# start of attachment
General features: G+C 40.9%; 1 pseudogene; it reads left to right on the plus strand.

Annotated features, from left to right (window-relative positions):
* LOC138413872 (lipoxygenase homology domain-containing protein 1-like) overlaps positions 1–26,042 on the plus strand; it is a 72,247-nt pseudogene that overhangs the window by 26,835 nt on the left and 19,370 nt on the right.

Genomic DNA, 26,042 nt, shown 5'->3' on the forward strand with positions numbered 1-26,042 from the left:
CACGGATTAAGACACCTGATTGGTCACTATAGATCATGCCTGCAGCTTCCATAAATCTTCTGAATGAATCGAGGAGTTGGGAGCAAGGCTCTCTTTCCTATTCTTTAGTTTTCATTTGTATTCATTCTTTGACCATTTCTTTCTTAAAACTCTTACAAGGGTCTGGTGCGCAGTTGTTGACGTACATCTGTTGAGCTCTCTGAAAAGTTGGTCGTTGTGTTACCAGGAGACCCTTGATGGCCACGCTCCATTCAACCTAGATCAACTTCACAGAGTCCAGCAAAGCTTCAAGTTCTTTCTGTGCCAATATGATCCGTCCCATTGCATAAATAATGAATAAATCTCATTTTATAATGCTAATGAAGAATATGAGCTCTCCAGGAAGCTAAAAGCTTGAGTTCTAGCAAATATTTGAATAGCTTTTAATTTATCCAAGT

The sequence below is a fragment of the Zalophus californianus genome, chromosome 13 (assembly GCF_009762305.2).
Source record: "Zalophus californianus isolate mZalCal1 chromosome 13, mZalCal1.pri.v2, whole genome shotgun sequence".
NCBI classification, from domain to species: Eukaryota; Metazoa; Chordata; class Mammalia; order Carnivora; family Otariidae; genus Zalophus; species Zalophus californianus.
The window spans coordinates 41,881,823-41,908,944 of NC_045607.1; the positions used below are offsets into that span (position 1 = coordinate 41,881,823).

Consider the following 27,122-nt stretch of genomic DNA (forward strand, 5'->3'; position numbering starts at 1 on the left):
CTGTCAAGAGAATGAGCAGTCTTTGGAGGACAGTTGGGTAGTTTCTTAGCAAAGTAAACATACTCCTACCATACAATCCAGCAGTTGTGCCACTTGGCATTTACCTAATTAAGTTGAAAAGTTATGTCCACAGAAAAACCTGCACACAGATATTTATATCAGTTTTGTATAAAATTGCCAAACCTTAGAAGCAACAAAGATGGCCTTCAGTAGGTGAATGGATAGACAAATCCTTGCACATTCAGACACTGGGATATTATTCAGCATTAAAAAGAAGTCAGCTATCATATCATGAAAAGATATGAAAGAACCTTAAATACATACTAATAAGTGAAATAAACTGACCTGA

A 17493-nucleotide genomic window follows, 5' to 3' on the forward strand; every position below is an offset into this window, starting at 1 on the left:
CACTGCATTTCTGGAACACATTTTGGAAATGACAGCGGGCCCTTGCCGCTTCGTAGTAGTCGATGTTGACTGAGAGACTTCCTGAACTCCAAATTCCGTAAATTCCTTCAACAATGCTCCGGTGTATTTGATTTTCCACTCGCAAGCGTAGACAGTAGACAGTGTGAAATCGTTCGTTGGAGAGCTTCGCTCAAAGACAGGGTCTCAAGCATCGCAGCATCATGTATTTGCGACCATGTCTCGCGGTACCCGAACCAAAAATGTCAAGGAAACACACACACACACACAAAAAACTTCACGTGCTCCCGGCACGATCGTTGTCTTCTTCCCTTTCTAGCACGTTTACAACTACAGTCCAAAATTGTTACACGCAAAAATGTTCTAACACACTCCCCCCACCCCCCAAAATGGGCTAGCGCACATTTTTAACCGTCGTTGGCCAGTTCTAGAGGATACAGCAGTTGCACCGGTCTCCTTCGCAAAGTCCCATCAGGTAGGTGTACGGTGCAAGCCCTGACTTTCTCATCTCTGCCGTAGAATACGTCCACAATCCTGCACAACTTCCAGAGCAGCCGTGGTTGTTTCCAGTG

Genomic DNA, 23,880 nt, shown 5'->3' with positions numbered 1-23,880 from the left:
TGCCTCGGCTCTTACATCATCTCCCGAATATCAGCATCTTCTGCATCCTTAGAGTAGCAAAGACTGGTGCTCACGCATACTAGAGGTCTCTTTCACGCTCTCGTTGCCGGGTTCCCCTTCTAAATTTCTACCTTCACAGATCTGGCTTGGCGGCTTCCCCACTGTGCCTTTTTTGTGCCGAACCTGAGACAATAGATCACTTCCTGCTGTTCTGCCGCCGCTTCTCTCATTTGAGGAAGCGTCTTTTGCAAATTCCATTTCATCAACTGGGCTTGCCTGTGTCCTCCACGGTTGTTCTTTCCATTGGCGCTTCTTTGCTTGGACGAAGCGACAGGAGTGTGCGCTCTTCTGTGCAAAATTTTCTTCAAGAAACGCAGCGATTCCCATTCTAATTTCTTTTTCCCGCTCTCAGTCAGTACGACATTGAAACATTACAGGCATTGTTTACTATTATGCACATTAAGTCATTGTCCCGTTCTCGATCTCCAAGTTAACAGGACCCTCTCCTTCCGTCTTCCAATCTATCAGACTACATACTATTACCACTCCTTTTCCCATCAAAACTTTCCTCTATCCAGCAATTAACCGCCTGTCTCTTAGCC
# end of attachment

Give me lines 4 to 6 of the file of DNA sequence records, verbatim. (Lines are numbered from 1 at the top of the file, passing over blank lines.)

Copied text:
Genomic DNA, 26,042 nt, shown 5'->3' on the forward strand with positions numbered 1-26,042 from the left:
CACGGATTAAGACACCTGATTGGTCACTATAGATCATGCCTGCAGCTTCCATAAATCTTCTGAATGAATCGAGGAGTTGGGAGCAAGGCTCTCTTTCCTATTCTTTAGTTTTCATTTGTATTCATTCTTTGACCATTTCTTTCTTAAAACTCTTACAAGGGTCTGGTGCGCAGTTGTTGACGTACATCTGTTGAGCTCTCTGAAAAGTTGGTCGTTGTGTTACCAGGAGACCCTTGATGGCCACGCTCCATTCAACCTAGATCAACTTCACAGAGTCCAGCAAAGCTTCAAGTTCTTTCTGTGCCAATATGATCCGTCCCATTGCATAAATAATGAATAAATCTCATTTTATAATGCTAATGAAGAATATGAGCTCTCCAGGAAGCTAAAAGCTTGAGTTCTAGCAAATATTTGAATAGCTTTTAATTTATCCAAGT

The sequence below is a fragment of the Zalophus californianus genome, chromosome 13 (assembly GCF_009762305.2).